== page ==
Does it ever seem like one day your home or apartment is in good condition and then one by one things start going bad? A smoke detector goes bad one day, an alarm breach the next day, and finally a blown pipe leak! Well it may just seem like bad luck, but these deteriorations have been in the making for years and you are only noticing them now. If you don’t want to be surprised by these types of malfunctions, then you have the opportunity to monitor it with Notion!
CEO and cofounder Brett Jurgens is “proud to announce the launch of the most affordable and simple DIY home monitoring system ever.” AND chats with us about how we should to take notice of our surroundings in the digital age..
Give us a brief description of your company.
For over 2,000 years, spaces have not been intelligent. Apartments, homes, multi-family buildings and most office buildings are wasting billions of dollars on water leaks, inefficient energy usage and operational inefficiencies. $10B is lost every year to water leak damages alone, and energy costs could be decreased by 30%/year with more efficient programming and monitoring.
Notion keeps owners, building managers and maintenance staff connected to their properties anytime, anywhere. Through a single sensor with eight powerful functions, a mobile app and data tracking and analytics, we help you save money by tracking and monitoring things like water leaks and temperature fluctuations; we give you peace of mind by monitoring and alerting you and/or your staff the second a restricted area is accessed; and we give you insight by providing you with data you’ve never had before.
What’s the size of the market you are attacking?
Global Home Security is currently a $31B market and expected to be $47.5B by 2020. More specifically DIY Home Security, a new category, is expected to reach $1.7B by 2020 in the US alone. Only 20% of homes in the US have a monitoring system. This means 112m homes do not have any kind of monitoring system.
What’s the business model?
Our business model hits on the consumer, insurance and property managers/owners.
- Consumer: cost of hardware with plans for monthly recurring revenue for premium features & services.
- Insurance: cost of hardware plus monthly recurring revenue for API / data access per system / end-user.
- Property Managers / Owners: monthly recurring revenue for hardware and data access per system / end-user.
What inspired your business?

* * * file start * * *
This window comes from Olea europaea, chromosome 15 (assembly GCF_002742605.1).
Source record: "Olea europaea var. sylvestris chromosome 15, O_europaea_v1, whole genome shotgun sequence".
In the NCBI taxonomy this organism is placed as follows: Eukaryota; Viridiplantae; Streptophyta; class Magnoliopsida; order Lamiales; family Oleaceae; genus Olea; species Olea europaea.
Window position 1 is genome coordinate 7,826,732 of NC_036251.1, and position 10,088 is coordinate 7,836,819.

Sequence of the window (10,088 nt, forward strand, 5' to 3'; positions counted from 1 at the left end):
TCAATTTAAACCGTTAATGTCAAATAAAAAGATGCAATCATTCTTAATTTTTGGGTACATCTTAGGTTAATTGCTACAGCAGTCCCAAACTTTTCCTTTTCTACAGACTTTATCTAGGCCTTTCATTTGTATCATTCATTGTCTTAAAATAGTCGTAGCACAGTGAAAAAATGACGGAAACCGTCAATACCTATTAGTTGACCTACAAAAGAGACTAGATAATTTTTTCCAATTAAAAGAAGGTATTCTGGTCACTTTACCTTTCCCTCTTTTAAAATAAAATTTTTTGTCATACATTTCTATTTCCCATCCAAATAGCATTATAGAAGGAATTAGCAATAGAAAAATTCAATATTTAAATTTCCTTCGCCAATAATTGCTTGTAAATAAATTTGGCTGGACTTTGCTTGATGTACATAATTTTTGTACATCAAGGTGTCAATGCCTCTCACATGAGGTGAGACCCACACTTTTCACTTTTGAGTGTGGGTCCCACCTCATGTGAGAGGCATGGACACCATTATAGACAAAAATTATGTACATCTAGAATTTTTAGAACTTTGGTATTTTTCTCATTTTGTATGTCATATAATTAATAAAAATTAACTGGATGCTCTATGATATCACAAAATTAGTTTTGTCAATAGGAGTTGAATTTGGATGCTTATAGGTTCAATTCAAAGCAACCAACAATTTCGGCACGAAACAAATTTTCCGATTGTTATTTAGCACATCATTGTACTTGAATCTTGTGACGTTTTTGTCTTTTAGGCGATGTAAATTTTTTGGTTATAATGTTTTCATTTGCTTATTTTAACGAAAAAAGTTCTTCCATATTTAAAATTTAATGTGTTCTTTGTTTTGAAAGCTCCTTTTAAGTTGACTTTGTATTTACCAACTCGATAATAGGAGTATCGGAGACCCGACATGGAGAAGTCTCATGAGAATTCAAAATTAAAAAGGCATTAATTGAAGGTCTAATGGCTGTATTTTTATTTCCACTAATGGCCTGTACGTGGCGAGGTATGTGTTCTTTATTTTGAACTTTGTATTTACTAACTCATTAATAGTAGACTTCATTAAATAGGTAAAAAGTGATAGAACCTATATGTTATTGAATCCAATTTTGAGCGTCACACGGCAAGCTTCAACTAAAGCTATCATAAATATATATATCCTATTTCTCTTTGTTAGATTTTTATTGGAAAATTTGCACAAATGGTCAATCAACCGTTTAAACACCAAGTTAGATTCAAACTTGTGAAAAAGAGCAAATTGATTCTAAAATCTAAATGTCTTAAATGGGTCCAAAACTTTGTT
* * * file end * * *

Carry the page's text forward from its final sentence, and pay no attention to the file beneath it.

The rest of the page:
Ryan (cofounder) and I have been childhood friends who had always aspired to start a company together. One day, Ryan came home to a newly adopted puppy howling at the low battery chirp of a smoke detector. The idea of a smart sensor that could alert him of the many potential events that could happen when he wasn’t home became our guiding light at Notion.
Does the thought of someone like Nest moving into your space keep you up at night?
No. We see Nest as a partner and are working on integrations with their products to provide our customers both insight into and control of their homes.
What kind of traction have you achieved since joining the Accelerator?
Before MetaProp, Notion was very much focused on the consumer marketplace. We had always believed that there was opportunity within multi-family housing working with property managers and owners, but through MetaProp we’re realizing this potential through the many introductions afforded to us to world-class property managers and owners. The net of these conversations has been significant interest and many proposals we’re working through as we speak.
What was the experience like working with the Metaprop Accelerator?
MetaProp has connected us with some of the world’s largest property owners and managers. Connecting with the right high-level executives at these large owner/operators has helped us better understand our value, which would have taken us significantly longer to identify without MetaProp.
What was your favorite part about being in NYC?
What’s not to like about NYC?! The energy is palpable and the proximity and density of valuable contacts is unlike anywhere else in the world.